LIGHT EXPOSURE DURING HAEMODIALYSIS DOES NOT CAUSE HAEMOLYSIS OR OXIDATIVE STRESS

J LI1,2, K MCNICHOLAS1,2,  K TORPEY1, L THORBURN1,  C DELANEY3,  A ROWLAND4, J GLEADLE1,2
1Dept of Renal Medicine, Flinders Medical Centre, Sturt Road, Bedford Park, Australia, 2College of Medicine and Public Health, Flinders University, Bedford Park, Australia, 3Dept of Vascular Surgery, Flinders Medical Centre, Sturt Road, Bedford Park, Australia, 4Dept of Clinical Pharmacology, Flinders University, Bedford Park, Australia

Aim: It was reported that light exposure caused red blood cell lysis over 90 years ago. The mechanism of such lysis and the clinical consequences are unclear. The effects of prolonged light exposure on the blood of haemodialysis patients are uncertain. We tested the hypothesis that light exposure during haemodialysis leads to haemolysis and increased levels of oxidative stress markers in blood.
Background: During haemodialysis, a patient’s entire blood volume traverses a transparent circuit of tubing every 20 mins. Given 3 haemodialysis sessions a week, a patient’s blood is exposed to ambient light up to 50 times in a week. This raises the concern whether the light exposure may increase haemolysis and contribute to oxidative stress. We measured the levels of free haemoglobin and the oxidative stress marker, F2-isoprostane (15-F2t-IsoP) in patients’ blood in conventional versus light-shielded haemodialysis.
Methods: In a cross-over trial spanning 2 weeks, we took bloods from 32 patients pre and post dialysis. Each patient had one week of conventional haemodialysis alternating with one week of light-shielded haemodialysis in which all extracorporeal circuitry was covered to prevent light exposure of blood. Plasma 15-F2t-IsoP was measured by competitive ELISA and free haemoglobin measured as a marker of haemolysis.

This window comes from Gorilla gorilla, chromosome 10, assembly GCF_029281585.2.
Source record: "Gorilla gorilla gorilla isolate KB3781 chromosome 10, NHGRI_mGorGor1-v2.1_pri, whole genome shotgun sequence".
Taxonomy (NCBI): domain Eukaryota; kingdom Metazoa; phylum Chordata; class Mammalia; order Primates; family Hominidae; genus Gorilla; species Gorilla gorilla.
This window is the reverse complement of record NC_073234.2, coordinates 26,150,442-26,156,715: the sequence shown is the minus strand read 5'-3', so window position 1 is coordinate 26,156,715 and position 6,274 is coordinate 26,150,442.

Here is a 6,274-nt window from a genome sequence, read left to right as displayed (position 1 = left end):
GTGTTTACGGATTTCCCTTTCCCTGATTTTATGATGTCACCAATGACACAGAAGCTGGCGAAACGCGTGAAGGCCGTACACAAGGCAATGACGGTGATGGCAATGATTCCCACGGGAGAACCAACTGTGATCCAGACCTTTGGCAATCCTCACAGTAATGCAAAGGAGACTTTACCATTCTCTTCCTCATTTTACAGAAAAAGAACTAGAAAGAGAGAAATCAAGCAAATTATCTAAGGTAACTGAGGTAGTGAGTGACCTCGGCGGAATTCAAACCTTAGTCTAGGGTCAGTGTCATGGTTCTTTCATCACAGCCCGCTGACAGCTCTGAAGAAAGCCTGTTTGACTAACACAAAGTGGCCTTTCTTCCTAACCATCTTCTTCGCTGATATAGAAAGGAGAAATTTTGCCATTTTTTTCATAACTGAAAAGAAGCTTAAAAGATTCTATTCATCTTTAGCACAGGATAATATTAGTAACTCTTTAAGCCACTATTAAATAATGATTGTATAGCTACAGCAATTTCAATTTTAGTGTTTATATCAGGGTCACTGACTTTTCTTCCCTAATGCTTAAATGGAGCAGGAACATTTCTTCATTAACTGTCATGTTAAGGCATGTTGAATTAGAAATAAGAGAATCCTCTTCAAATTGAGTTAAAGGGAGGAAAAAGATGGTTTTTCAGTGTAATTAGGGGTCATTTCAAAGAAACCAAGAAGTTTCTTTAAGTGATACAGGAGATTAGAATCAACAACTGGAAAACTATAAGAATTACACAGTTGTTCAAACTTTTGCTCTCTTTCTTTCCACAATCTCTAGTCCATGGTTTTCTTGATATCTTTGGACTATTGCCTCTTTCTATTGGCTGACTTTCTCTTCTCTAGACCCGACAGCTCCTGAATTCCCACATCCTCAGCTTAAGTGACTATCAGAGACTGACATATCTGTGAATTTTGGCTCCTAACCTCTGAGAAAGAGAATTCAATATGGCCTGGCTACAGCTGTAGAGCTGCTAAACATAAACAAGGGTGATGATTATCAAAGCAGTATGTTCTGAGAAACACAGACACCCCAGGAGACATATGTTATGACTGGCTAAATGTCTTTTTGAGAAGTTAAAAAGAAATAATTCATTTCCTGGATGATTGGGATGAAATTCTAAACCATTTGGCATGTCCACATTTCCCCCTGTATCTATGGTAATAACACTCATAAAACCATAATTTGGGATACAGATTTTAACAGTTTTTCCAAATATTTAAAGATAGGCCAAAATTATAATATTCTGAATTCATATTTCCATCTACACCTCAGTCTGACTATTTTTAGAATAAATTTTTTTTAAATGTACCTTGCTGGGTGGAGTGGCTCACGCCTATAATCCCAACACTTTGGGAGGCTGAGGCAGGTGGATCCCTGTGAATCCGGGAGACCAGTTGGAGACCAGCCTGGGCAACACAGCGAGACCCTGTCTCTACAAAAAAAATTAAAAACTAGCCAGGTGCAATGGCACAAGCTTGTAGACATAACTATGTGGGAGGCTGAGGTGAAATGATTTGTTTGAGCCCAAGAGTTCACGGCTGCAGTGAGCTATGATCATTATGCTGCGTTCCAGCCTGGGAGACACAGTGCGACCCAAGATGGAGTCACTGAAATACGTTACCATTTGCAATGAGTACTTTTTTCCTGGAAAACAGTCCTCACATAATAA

Results: Free haemoglobin levels did not change significantly (p=0.32) in patient bloods undergoing conventional dialysis (0.01 pg/mL) compared to light-shielded dialysis (-0.01 pg/mL). The mean concentration of 15-F2t-IsoP in conventional dialysis patient plasma (3,613 pg/mL) was not significantly different from light-shielded dialysis (3,223 pg/mL) (p=0.316).
Conclusions:Haemolysis as judged by free haemoglobin was not increased in conventional haemodialysis versus light-shielded nor did exposure to light increase the plasma level of oxidative stress marker, 15-F2t-IsoP.


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